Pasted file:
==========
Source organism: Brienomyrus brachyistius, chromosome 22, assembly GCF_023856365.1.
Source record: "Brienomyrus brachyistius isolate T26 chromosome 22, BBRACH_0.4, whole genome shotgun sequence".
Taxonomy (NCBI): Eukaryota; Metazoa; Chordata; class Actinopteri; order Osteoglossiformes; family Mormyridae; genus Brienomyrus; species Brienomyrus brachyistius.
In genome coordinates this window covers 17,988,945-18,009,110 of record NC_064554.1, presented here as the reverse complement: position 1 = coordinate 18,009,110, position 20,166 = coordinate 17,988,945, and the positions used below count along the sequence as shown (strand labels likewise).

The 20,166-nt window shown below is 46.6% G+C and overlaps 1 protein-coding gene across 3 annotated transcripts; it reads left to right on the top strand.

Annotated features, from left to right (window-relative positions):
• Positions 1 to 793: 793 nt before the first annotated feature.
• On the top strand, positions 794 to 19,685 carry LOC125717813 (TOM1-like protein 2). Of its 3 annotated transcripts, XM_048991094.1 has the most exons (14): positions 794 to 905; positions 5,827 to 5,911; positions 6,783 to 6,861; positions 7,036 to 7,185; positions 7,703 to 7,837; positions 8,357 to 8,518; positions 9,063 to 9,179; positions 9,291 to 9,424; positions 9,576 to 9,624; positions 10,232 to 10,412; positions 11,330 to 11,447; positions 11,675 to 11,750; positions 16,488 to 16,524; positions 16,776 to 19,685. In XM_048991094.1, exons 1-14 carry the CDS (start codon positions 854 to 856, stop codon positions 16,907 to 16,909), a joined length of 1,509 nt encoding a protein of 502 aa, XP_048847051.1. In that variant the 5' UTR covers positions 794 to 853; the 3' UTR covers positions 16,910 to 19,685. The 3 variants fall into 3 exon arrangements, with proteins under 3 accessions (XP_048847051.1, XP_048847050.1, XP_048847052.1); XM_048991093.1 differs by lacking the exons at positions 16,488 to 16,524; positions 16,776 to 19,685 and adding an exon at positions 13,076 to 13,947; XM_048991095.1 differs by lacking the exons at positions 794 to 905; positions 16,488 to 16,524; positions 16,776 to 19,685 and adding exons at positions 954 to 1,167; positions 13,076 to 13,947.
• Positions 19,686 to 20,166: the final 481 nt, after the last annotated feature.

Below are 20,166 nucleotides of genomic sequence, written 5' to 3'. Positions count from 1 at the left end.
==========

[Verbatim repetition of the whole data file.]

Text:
Source organism: Brienomyrus brachyistius, chromosome 22, assembly GCF_023856365.1.
Source record: "Brienomyrus brachyistius isolate T26 chromosome 22, BBRACH_0.4, whole genome shotgun sequence".
Taxonomy (NCBI): Eukaryota; Metazoa; Chordata; class Actinopteri; order Osteoglossiformes; family Mormyridae; genus Brienomyrus; species Brienomyrus brachyistius.
In genome coordinates this window covers 17,988,945-18,009,110 of record NC_064554.1, presented here as the reverse complement: position 1 = coordinate 18,009,110, position 20,166 = coordinate 17,988,945, and the positions used below count along the sequence as shown (strand labels likewise).

The 20,166-nt window shown below is 46.6% G+C and overlaps 1 protein-coding gene across 3 annotated transcripts; it reads left to right on the top strand.

Annotated features, from left to right (window-relative positions):
• Positions 1 to 793: 793 nt before the first annotated feature.
• On the top strand, positions 794 to 19,685 carry LOC125717813 (TOM1-like protein 2). Of its 3 annotated transcripts, XM_048991094.1 has the most exons (14): positions 794 to 905; positions 5,827 to 5,911; positions 6,783 to 6,861; positions 7,036 to 7,185; positions 7,703 to 7,837; positions 8,357 to 8,518; positions 9,063 to 9,179; positions 9,291 to 9,424; positions 9,576 to 9,624; positions 10,232 to 10,412; positions 11,330 to 11,447; positions 11,675 to 11,750; positions 16,488 to 16,524; positions 16,776 to 19,685. In XM_048991094.1, exons 1-14 carry the CDS (start codon positions 854 to 856, stop codon positions 16,907 to 16,909), a joined length of 1,509 nt encoding a protein of 502 aa, XP_048847051.1. In that variant the 5' UTR covers positions 794 to 853; the 3' UTR covers positions 16,910 to 19,685. The 3 variants fall into 3 exon arrangements, with proteins under 3 accessions (XP_048847051.1, XP_048847050.1, XP_048847052.1); XM_048991093.1 differs by lacking the exons at positions 16,488 to 16,524; positions 16,776 to 19,685 and adding an exon at positions 13,076 to 13,947; XM_048991095.1 differs by lacking the exons at positions 794 to 905; positions 16,488 to 16,524; positions 16,776 to 19,685 and adding exons at positions 954 to 1,167; positions 13,076 to 13,947.
• Positions 19,686 to 20,166: the final 481 nt, after the last annotated feature.

Below are 20,166 nucleotides of genomic sequence, written 5' to 3'. Positions count from 1 at the left end.